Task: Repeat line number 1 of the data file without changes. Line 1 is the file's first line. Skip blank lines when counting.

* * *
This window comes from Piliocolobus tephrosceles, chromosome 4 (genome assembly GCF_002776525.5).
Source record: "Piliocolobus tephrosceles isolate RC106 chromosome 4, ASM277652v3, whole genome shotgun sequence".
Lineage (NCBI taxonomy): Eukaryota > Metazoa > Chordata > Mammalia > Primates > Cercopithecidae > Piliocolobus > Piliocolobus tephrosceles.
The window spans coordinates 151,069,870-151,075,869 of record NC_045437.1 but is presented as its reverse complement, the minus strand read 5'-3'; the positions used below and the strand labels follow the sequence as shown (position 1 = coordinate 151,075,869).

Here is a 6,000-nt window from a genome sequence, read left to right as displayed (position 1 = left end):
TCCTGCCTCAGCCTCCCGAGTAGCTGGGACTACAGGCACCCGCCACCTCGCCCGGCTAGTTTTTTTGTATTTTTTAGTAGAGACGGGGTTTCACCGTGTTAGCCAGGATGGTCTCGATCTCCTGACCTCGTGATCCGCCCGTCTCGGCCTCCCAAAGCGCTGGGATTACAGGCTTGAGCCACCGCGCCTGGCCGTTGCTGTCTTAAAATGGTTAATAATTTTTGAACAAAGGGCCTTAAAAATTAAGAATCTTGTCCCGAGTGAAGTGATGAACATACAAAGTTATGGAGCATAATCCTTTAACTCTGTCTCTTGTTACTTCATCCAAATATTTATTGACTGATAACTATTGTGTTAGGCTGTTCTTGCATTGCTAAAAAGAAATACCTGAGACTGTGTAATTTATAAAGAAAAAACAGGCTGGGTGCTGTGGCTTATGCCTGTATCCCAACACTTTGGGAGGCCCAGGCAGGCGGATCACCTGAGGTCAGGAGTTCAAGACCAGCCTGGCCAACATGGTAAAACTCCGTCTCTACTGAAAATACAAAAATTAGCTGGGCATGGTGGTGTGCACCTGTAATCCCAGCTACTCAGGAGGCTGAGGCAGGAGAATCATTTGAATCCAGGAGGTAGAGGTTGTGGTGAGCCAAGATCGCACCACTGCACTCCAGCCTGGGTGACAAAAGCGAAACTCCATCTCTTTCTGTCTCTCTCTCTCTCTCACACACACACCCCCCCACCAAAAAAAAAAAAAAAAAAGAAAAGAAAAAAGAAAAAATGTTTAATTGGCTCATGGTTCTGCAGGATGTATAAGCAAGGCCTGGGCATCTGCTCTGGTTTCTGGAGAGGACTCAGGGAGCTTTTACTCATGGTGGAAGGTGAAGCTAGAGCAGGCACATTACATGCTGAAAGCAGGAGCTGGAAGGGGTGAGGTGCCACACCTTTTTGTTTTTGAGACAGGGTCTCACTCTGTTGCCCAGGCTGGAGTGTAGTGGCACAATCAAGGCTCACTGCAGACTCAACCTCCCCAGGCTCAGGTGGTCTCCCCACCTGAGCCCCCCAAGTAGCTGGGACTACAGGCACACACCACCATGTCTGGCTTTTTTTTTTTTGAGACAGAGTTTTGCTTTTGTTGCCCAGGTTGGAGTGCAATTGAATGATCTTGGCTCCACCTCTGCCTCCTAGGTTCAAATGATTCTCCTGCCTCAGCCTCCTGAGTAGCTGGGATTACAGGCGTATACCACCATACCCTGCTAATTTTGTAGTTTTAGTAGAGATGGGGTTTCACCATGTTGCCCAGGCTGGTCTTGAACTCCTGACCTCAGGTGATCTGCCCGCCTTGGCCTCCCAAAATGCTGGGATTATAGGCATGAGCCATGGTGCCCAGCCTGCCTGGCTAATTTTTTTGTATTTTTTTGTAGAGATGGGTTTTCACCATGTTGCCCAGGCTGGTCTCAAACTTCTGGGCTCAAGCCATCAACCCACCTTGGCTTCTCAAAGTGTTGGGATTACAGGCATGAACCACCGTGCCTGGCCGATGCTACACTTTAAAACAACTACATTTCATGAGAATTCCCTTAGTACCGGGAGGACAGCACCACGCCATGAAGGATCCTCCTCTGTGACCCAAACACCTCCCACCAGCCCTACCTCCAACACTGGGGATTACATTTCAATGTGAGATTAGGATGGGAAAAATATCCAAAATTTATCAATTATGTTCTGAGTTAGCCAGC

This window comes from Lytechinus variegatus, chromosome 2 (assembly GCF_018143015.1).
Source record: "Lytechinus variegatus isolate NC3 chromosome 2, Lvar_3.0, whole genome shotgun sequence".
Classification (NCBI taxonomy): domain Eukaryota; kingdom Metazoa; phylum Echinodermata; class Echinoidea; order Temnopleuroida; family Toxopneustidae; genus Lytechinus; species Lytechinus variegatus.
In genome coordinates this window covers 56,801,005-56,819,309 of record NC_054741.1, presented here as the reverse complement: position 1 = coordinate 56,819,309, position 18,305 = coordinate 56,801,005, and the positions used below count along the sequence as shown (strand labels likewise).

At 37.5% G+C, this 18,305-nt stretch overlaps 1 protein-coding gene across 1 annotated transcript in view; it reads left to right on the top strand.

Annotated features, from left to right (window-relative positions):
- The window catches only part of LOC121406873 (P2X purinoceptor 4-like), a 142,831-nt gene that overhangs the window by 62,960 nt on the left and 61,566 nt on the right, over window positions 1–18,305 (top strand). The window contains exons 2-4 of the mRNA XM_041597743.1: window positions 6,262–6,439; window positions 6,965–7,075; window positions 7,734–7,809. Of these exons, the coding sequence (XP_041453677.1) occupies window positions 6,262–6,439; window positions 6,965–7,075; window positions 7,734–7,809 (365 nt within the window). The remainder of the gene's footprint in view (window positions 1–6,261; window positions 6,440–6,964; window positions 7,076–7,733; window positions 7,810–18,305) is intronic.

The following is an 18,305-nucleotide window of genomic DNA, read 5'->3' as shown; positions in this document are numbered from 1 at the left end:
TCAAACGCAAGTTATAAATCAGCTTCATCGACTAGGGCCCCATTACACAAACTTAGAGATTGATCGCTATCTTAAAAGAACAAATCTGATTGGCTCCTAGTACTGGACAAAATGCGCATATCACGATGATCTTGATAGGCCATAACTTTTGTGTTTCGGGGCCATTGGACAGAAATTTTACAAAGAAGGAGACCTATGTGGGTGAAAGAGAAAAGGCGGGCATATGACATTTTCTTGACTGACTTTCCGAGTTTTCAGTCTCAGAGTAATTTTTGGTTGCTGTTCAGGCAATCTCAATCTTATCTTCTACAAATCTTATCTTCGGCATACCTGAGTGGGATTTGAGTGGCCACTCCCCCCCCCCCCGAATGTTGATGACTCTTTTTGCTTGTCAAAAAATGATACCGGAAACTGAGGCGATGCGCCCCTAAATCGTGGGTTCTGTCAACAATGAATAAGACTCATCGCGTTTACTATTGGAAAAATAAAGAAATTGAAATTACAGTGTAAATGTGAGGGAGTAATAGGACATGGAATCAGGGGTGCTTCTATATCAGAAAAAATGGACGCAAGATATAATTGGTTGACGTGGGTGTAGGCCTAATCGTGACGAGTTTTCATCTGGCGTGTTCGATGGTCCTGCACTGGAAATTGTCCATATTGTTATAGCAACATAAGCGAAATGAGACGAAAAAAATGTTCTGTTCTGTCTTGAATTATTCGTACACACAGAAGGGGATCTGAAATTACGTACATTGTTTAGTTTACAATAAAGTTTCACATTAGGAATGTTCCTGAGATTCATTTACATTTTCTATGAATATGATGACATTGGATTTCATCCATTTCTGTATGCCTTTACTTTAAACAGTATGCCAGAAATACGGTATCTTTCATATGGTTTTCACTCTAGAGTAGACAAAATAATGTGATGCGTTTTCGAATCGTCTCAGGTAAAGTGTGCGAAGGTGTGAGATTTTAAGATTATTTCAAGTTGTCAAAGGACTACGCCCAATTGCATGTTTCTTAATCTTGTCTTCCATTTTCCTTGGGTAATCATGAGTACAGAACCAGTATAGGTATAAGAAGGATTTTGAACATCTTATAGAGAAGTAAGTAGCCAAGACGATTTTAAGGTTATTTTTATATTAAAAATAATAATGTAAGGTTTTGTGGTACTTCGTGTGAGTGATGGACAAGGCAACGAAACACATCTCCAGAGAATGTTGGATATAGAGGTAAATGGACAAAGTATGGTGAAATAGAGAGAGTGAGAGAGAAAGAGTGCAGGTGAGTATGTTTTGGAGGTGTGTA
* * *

This window comes from Piliocolobus tephrosceles, chromosome 4 (genome assembly GCF_002776525.5).